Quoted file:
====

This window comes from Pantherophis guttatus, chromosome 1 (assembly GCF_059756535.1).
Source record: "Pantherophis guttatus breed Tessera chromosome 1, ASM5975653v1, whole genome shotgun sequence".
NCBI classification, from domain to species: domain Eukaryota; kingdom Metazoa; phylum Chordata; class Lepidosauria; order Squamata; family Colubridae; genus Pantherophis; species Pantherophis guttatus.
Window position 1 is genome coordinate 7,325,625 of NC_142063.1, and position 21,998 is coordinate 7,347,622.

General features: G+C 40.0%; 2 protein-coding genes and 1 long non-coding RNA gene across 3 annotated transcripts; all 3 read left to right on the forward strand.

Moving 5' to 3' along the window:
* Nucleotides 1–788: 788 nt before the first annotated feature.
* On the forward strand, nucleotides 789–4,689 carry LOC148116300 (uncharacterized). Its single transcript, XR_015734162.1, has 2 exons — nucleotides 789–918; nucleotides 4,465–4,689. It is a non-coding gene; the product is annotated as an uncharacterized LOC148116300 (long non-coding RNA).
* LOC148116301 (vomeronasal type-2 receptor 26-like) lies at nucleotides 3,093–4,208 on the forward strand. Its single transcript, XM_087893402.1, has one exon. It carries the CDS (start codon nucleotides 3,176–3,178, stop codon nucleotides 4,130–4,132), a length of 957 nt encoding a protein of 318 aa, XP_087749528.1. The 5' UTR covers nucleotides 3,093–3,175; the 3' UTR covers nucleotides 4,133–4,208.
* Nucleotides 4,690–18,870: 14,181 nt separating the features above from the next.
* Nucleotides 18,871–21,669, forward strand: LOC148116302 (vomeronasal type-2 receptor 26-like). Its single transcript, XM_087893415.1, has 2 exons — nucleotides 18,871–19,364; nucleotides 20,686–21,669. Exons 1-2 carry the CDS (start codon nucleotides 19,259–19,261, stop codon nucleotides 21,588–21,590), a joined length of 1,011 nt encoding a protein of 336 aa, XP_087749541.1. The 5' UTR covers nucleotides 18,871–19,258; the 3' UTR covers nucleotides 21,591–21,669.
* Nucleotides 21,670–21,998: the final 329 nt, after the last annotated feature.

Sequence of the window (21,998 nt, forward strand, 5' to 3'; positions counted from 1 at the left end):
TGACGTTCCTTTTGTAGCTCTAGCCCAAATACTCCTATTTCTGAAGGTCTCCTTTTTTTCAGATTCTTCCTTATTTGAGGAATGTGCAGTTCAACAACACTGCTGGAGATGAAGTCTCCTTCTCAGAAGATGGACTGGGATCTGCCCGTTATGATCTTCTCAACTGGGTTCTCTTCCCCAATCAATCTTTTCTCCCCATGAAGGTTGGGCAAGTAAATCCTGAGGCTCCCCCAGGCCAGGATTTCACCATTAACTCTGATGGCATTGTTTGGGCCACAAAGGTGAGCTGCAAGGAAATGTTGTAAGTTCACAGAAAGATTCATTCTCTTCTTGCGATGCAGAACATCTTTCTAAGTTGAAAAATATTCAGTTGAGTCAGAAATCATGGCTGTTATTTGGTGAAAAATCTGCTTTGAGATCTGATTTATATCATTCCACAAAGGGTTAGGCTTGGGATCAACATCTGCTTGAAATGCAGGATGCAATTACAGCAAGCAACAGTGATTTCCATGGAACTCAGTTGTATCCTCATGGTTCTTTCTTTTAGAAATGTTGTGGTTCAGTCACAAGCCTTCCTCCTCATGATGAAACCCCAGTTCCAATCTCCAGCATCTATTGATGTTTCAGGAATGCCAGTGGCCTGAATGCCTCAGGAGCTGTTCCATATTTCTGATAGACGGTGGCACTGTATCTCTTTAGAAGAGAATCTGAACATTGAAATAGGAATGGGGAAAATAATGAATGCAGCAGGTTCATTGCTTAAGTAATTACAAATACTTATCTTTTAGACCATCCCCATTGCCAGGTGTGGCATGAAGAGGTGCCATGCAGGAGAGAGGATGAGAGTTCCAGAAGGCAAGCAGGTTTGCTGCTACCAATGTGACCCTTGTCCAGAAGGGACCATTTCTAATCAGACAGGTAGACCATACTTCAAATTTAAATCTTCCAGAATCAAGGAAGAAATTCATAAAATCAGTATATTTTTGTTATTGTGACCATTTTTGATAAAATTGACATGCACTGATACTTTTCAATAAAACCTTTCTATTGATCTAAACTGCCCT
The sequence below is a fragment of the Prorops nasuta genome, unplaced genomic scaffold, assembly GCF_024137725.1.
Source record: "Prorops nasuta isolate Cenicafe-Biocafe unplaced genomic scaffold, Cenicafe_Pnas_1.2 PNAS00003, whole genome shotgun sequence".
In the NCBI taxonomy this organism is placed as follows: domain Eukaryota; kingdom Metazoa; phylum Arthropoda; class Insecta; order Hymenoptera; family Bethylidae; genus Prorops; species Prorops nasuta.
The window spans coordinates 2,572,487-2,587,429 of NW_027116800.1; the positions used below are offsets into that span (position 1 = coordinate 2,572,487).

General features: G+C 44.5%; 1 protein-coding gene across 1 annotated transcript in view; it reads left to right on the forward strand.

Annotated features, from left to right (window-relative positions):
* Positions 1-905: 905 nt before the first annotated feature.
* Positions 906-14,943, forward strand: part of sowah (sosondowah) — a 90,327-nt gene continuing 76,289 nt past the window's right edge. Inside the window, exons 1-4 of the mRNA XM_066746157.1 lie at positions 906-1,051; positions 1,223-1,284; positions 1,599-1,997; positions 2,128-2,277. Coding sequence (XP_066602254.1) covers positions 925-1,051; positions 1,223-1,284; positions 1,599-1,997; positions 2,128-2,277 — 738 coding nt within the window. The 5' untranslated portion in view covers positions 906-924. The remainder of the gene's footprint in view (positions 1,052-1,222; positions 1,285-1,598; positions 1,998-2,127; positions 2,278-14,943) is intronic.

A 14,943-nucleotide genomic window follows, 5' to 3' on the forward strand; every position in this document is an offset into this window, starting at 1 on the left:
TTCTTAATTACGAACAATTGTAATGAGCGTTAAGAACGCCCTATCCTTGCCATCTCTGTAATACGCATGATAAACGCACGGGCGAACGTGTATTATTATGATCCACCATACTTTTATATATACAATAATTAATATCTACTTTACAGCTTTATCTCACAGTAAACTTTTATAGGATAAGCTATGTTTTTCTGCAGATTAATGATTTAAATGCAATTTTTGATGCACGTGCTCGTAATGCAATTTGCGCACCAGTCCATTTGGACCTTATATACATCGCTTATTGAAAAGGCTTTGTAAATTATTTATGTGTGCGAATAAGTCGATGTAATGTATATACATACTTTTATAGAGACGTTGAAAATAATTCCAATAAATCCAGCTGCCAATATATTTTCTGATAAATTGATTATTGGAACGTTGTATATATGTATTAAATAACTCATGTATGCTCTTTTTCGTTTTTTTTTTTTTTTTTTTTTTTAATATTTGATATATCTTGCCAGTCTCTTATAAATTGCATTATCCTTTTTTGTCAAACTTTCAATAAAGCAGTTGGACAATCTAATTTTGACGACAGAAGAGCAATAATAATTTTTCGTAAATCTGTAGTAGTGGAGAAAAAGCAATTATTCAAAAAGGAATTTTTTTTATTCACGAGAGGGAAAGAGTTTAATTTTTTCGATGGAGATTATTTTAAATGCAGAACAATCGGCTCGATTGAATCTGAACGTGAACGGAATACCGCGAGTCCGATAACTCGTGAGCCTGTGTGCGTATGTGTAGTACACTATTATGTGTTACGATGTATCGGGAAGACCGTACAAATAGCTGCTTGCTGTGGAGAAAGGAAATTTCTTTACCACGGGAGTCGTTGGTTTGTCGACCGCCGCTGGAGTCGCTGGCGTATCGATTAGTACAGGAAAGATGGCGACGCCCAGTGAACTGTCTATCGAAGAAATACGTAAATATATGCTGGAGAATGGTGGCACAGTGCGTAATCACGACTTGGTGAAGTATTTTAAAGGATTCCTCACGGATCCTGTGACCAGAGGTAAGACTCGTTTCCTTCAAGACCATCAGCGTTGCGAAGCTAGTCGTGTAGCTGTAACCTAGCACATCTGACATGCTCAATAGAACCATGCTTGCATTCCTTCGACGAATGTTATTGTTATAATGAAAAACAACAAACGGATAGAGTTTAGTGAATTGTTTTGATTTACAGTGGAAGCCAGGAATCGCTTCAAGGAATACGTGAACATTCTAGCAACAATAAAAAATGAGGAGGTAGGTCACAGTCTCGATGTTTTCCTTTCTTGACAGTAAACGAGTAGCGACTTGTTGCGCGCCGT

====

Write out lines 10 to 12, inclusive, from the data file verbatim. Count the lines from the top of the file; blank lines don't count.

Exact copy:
* Nucleotides 4,690–18,870: 14,181 nt separating the features above from the next.
* Nucleotides 18,871–21,669, forward strand: LOC148116302 (vomeronasal type-2 receptor 26-like). Its single transcript, XM_087893415.1, has 2 exons — nucleotides 18,871–19,364; nucleotides 20,686–21,669. Exons 1-2 carry the CDS (start codon nucleotides 19,259–19,261, stop codon nucleotides 21,588–21,590), a joined length of 1,011 nt encoding a protein of 336 aa, XP_087749541.1. The 5' UTR covers nucleotides 18,871–19,258; the 3' UTR covers nucleotides 21,591–21,669.
* Nucleotides 21,670–21,998: the final 329 nt, after the last annotated feature.